AT&T seems perfectly willing to let Google blaze the trail when it comes to fiber-optic deployment.
Google has said it plans to deploy its fiber network in select neighborhoods in Austin, Texas. AT&T said it would also like to build a fiber network -- under the same kinds of terms and conditions.
"We will probably piggyback on the rules and terms and condition that Google received in Austin and do our own build in Austin," CEO Randall Stephenson said Wednesday at a J.P. Morgan tech investor conference in Boston, which offered a live feed and transcript of his presentation.
AT&T has had a tougher time with its own fiber deployment because cities have required it to build its network out to the entire community -- a costly project. But Google has been able to approach it differently, building only to homes and neighborhoods where it makes economic sense. It's a change that AT&T hopes to mimic.
"I think you are going to see that begin to manifest itself around the United States, and in not just AT&T and Google. You will see others doing this because the demand for really high-speed broadband via gigabit-type fiber-based solutions on a targeted basis is going to be very, very high," Stephenson said.
AT&T has spent the last few years upgrading its network with fiber-optic lines, allowing it to deliver its U-Verse bundle of phone, Internet and television services. But the company had to be selective of the cities it operates in because the return on the capital investment for certain cities may not be high enough to suit AT&T. By contrast, the return on investment for a targeted investment in certain neighborhoods is much more attractive, Stephenson said.
In particular neighborhoods, the adoption rates can reach 35 percent, Stephenson said. At that point, the returns look strong.
"The key is being able to do it in places where you know there is going to be high demand and people willing to pay the premium for those type services," he said.
It's not just the consumer paying for those services. Stephenson said there will be models in which media companies or app developers may pay for a faster connection to their customers, echoing a sentiment shared by Verizon Wireless CEO Dan Mead. But he said that content companies and app developers would likely drive the move to that model.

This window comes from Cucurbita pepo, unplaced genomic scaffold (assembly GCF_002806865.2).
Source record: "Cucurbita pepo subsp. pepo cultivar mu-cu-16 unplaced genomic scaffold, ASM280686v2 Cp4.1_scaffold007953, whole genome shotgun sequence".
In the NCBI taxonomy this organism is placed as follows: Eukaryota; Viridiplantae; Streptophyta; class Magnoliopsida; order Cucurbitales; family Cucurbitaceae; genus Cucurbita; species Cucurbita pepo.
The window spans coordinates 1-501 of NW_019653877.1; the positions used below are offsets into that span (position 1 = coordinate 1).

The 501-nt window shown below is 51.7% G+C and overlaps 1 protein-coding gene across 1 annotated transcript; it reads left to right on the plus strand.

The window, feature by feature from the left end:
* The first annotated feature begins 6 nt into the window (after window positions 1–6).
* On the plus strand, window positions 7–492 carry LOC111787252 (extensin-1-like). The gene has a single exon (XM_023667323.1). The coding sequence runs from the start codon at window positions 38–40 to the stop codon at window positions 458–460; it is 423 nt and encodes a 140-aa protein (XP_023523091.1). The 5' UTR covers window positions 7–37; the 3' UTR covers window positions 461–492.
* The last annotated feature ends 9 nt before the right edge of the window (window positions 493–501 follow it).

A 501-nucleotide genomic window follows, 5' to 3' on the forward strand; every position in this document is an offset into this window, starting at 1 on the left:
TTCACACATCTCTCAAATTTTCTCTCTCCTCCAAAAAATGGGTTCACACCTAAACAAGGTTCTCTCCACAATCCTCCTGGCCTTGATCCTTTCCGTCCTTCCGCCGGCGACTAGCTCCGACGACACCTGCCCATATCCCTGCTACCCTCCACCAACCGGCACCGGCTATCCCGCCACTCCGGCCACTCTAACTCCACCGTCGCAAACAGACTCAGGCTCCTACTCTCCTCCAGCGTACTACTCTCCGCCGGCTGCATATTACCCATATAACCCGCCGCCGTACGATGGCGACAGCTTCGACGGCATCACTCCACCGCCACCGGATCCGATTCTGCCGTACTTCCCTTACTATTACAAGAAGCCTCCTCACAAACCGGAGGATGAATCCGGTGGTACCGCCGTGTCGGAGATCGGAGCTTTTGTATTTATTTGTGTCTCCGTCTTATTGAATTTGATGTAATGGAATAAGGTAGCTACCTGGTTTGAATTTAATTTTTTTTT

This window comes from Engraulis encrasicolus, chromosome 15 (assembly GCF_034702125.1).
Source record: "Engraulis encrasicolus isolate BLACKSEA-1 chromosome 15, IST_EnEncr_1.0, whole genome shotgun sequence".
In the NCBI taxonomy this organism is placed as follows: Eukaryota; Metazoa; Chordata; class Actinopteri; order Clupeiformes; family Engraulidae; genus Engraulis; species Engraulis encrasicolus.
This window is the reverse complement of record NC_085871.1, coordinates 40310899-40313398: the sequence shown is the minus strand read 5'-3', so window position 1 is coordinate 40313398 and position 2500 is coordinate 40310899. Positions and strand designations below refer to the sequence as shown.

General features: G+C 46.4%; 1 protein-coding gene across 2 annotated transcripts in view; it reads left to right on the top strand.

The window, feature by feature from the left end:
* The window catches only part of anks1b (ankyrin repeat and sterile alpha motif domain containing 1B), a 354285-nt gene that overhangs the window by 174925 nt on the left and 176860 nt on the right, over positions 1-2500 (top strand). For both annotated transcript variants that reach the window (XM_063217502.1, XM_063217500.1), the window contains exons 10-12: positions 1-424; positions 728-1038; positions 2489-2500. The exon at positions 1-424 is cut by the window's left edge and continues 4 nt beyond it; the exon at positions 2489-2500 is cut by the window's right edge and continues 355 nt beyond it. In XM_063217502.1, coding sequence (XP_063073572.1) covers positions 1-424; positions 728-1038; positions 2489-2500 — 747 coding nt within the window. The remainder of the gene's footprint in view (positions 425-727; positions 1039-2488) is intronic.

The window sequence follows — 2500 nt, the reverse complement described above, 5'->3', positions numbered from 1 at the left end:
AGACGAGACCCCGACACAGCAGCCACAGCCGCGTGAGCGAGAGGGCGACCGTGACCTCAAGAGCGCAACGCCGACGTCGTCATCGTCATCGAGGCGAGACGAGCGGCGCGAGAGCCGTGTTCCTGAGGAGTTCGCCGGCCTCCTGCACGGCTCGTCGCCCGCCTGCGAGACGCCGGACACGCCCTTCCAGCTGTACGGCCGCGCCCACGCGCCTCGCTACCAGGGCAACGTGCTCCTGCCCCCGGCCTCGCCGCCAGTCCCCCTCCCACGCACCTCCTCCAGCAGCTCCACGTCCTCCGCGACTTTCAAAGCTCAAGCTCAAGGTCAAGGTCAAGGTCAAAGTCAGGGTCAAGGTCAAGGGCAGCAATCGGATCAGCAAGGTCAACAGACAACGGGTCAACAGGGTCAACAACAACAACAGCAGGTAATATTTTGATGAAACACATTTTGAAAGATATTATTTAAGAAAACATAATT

Stephenson also weighed in on the changing market dynamics, with T-Mobile merging with MetroPCS and shedding its contract and subsidy model -- and with the prospect of Sprint Nextel getting acquired. While T-Mobile has made a splash recently with its change, specifically targeting AT&T in its marketing, Stephenson said he isn't impressed.
"No, there hasn't been what I would call any wows in the marketplace," he said.
The various industry players will continue to tweak things as smartphone penetration growth rates begin to slow. He said there will be a broader change in the subsidization model, beyond what T-Mobile has done.
AT&T said earlier this month that it will give customers $100 for their old phone, which helps defray the cost of a new handset, as well as lower its own subsidization costs. Stephenson said he expects to see more of these kinds of changes.
Stephenson also said he expects the price of handsets will go down, particularly as there are fewer power requirements. With LTE becoming more pervasive and with the eventual move away from 2G and 3G networks, vendors can cut costs by eliminating antennas within phones that pick up older wireless standards. He said he doesn't see any significant change until 2015, when the LTE networks are more fully deployed around the world.